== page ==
John said...

Just to round out the story, Emperor Constantine had moved the capital of the Roman Empire to Byzantium/Constantinople/Istanbul in the early fourth century, and from then the empire was governed from there instead of Rome. (The move made sense in terms of where the economic centers were located.) Thus when the western part of the empire finally collapsed in the late fifth century, the eastern empire could still logically call itself "Roman" even without holding Rome, which was basically a provincial capital by that point.

Anonymous said...

To second Alp, the spelling is urum not "vrum" as Aydin typed it. The letter appears to have been stylized. Turks from the Balkans used to call the area Urumeli until a few decades ago.

Having said that, I am curious when the distinction between u and v occurred in the Latin language and alphabet. If you look at old engravings, there is only v. It is also curious that the letter w is called double-u in english.


Yes, it is probably Urum. I wasn't entirely sure that that was a V.

kutkut16 said...

Rumi is the Arabic for Rhomaios which is the Greek for Romanus. As Alp says, "Byzantine" is the late-medieval/early-modern way of calling that Chrsitian historical entity in Eastern Europe.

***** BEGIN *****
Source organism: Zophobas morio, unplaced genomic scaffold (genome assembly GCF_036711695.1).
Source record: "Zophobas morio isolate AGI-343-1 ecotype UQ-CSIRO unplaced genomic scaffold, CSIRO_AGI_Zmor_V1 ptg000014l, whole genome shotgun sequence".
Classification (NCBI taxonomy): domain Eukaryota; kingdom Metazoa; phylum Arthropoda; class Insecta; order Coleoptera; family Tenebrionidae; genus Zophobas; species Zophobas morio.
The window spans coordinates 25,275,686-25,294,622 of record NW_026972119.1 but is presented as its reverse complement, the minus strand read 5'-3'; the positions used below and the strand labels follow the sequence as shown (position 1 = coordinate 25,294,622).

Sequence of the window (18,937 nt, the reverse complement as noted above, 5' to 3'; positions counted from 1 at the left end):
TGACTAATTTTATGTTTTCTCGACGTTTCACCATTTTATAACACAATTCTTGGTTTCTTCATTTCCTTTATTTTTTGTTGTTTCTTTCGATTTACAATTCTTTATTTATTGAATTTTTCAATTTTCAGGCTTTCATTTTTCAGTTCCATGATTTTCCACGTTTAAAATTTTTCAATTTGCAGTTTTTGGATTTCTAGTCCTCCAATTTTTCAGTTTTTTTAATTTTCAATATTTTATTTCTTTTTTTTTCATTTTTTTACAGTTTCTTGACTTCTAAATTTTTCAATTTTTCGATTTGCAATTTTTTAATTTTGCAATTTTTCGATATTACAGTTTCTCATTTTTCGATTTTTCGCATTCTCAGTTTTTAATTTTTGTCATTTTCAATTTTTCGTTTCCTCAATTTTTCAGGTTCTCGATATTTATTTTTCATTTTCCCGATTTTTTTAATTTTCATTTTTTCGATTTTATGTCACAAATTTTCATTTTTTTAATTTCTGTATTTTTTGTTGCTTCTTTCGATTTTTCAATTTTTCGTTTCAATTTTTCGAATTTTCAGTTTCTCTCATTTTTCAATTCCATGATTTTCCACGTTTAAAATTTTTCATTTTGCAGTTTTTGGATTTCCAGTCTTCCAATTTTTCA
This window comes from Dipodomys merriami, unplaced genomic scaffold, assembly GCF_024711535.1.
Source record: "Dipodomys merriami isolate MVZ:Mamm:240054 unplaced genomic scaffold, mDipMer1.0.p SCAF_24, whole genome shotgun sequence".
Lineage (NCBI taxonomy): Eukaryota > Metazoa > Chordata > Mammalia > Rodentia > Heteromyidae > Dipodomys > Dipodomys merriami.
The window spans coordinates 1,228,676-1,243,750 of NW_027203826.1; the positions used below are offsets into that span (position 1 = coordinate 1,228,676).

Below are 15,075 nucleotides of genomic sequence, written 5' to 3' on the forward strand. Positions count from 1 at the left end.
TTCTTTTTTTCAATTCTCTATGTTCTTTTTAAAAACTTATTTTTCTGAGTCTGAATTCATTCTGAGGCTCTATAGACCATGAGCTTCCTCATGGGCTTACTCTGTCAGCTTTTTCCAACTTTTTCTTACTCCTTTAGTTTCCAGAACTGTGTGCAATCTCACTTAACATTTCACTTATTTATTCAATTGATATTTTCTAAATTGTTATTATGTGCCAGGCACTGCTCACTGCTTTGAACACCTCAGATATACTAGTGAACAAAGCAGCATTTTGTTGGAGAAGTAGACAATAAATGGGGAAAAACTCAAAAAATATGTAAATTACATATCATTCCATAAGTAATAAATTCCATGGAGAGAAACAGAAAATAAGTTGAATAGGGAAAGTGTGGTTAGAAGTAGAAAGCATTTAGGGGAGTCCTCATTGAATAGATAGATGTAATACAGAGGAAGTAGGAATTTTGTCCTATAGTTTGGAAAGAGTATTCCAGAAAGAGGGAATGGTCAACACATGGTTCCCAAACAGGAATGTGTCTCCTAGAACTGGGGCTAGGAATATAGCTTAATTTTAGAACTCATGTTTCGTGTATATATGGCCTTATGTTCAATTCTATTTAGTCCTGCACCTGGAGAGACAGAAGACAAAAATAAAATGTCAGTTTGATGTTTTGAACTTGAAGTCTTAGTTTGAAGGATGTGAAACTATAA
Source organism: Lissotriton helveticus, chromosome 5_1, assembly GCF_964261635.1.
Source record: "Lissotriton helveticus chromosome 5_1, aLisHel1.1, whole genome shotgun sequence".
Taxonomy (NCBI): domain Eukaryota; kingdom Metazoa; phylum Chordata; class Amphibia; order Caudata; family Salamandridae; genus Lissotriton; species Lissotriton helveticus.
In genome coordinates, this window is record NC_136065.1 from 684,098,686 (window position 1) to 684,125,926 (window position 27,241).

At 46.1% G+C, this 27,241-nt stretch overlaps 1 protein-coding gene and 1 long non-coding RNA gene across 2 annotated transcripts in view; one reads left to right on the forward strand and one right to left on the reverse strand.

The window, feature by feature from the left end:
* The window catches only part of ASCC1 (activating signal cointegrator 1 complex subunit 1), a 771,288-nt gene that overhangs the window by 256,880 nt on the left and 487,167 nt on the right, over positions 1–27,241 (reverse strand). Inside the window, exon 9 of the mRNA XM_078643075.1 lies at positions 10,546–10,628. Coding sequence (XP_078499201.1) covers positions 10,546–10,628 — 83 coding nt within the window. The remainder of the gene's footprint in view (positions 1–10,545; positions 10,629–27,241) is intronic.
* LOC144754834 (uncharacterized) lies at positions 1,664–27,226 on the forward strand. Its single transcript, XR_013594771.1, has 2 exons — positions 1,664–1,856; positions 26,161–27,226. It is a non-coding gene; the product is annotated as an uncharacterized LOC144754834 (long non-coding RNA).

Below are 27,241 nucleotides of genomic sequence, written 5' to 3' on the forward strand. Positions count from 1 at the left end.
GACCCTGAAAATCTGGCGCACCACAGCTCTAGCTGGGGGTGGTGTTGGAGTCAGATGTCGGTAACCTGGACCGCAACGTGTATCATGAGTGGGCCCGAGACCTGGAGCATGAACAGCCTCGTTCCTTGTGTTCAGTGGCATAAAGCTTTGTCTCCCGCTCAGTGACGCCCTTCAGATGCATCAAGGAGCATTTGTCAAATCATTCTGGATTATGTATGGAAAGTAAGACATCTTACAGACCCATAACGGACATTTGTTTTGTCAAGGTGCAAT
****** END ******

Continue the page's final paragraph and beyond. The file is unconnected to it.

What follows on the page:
The land was called Rum by the Arabs (and some other Semitic-language speakers like the Syrians). Rumi (long i) is someone from there.
Hope this helps.

kutkut16 said...
This comment has been removed by the author.
kutkut16 said...

By the way, I just noticed your 1st footnote. "Roman" in Turkish is also now the PC term for gypsies, as they call themselves, and it is already being used in some new dance music. I agree with the Rumen and the Romanyali which you mentioned. Yunan(li) is quite a nice distinction for me who used to think that since the country is called Yunanistan, the person from there ought to be a "Yunan" and not "Yunanli". However, now I have learnt that Yunan is also the name of the country in Arabic, and other Semitic languages (like Syriac), and calling the country Yunan-istan is almost a hypernomination, using a Farsi ending for countries and the original Semitic name of the place. So now I am OK with using "Yunanli". Incidentally, "Yunan" is really from Ion/Ionia, as it was also used by the Persian satrapies in the 5th c BC in the form of Yawan. The tri-consonantal semitic stem of the word thus becomes y-w-n [yudh-waw-nun] with which the Syriac word Iawnoyo is constructed, which is of course the same as Arabic Yunani (long a and i). Now where does that second -n- come from in the Arabic form? That I have to ask someone who knows Arabic. :)


I was wondering about the origin of Yunan.

TDK's Türkçe Sözlük (Turkish Dictionary) (1988 ed.) also has Helen, defined as Grek, which is, in turn, defined as "Eski Yunanli", meaning "ancient Greek" (person or culture). It's silly that such a difference in terminology appeared in Turkish.

deniz said...

I have a summary explanation of u=v from the book A is for Ox - A Short History of the Alphabet by Lyn Davies (Folio Society 2006). I'll email it to you since it's a pdf file...